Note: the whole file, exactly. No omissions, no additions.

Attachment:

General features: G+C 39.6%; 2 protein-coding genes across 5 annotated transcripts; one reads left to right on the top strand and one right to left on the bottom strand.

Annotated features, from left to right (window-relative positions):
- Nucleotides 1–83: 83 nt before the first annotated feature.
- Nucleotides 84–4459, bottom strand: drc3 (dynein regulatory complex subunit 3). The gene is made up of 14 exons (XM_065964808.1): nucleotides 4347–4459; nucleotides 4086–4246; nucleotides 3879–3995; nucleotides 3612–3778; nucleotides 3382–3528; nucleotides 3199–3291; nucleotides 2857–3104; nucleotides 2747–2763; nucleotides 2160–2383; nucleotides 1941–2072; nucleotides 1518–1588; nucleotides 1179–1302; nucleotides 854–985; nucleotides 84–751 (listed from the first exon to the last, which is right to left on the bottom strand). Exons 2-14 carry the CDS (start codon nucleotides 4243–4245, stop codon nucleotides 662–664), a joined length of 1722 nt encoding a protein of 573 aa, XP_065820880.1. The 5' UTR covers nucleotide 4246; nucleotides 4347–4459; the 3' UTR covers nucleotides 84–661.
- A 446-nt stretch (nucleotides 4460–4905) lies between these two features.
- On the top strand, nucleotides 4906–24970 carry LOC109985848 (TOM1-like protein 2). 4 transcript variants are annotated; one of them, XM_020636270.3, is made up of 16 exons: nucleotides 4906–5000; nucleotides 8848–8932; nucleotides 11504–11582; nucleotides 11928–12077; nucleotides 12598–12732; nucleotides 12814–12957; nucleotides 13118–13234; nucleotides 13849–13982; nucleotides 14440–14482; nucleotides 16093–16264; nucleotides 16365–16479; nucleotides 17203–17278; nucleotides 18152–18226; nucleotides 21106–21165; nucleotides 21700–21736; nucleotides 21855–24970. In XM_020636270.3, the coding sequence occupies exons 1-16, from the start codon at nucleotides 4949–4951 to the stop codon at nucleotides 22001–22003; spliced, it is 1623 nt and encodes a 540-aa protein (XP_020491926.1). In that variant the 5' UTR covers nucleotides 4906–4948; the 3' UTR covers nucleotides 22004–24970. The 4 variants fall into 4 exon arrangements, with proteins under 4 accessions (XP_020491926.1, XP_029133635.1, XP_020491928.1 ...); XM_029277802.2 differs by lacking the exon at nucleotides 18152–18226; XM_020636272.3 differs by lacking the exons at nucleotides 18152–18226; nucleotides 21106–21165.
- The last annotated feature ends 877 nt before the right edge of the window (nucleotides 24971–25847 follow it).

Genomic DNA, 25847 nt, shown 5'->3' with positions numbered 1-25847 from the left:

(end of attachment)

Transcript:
General features: G+C 39.6%; 2 protein-coding genes across 5 annotated transcripts; one reads left to right on the top strand and one right to left on the bottom strand.

Annotated features, from left to right (window-relative positions):
- Nucleotides 1–83: 83 nt before the first annotated feature.
- Nucleotides 84–4459, bottom strand: drc3 (dynein regulatory complex subunit 3). The gene is made up of 14 exons (XM_065964808.1): nucleotides 4347–4459; nucleotides 4086–4246; nucleotides 3879–3995; nucleotides 3612–3778; nucleotides 3382–3528; nucleotides 3199–3291; nucleotides 2857–3104; nucleotides 2747–2763; nucleotides 2160–2383; nucleotides 1941–2072; nucleotides 1518–1588; nucleotides 1179–1302; nucleotides 854–985; nucleotides 84–751 (listed from the first exon to the last, which is right to left on the bottom strand). Exons 2-14 carry the CDS (start codon nucleotides 4243–4245, stop codon nucleotides 662–664), a joined length of 1722 nt encoding a protein of 573 aa, XP_065820880.1. The 5' UTR covers nucleotide 4246; nucleotides 4347–4459; the 3' UTR covers nucleotides 84–661.
- A 446-nt stretch (nucleotides 4460–4905) lies between these two features.
- On the top strand, nucleotides 4906–24970 carry LOC109985848 (TOM1-like protein 2). 4 transcript variants are annotated; one of them, XM_020636270.3, is made up of 16 exons: nucleotides 4906–5000; nucleotides 8848–8932; nucleotides 11504–11582; nucleotides 11928–12077; nucleotides 12598–12732; nucleotides 12814–12957; nucleotides 13118–13234; nucleotides 13849–13982; nucleotides 14440–14482; nucleotides 16093–16264; nucleotides 16365–16479; nucleotides 17203–17278; nucleotides 18152–18226; nucleotides 21106–21165; nucleotides 21700–21736; nucleotides 21855–24970. In XM_020636270.3, the coding sequence occupies exons 1-16, from the start codon at nucleotides 4949–4951 to the stop codon at nucleotides 22001–22003; spliced, it is 1623 nt and encodes a 540-aa protein (XP_020491926.1). In that variant the 5' UTR covers nucleotides 4906–4948; the 3' UTR covers nucleotides 22004–24970. The 4 variants fall into 4 exon arrangements, with proteins under 4 accessions (XP_020491926.1, XP_029133635.1, XP_020491928.1 ...); XM_029277802.2 differs by lacking the exon at nucleotides 18152–18226; XM_020636272.3 differs by lacking the exons at nucleotides 18152–18226; nucleotides 21106–21165.
- The last annotated feature ends 877 nt before the right edge of the window (nucleotides 24971–25847 follow it).

Genomic DNA, 25847 nt, shown 5'->3' with positions numbered 1-25847 from the left: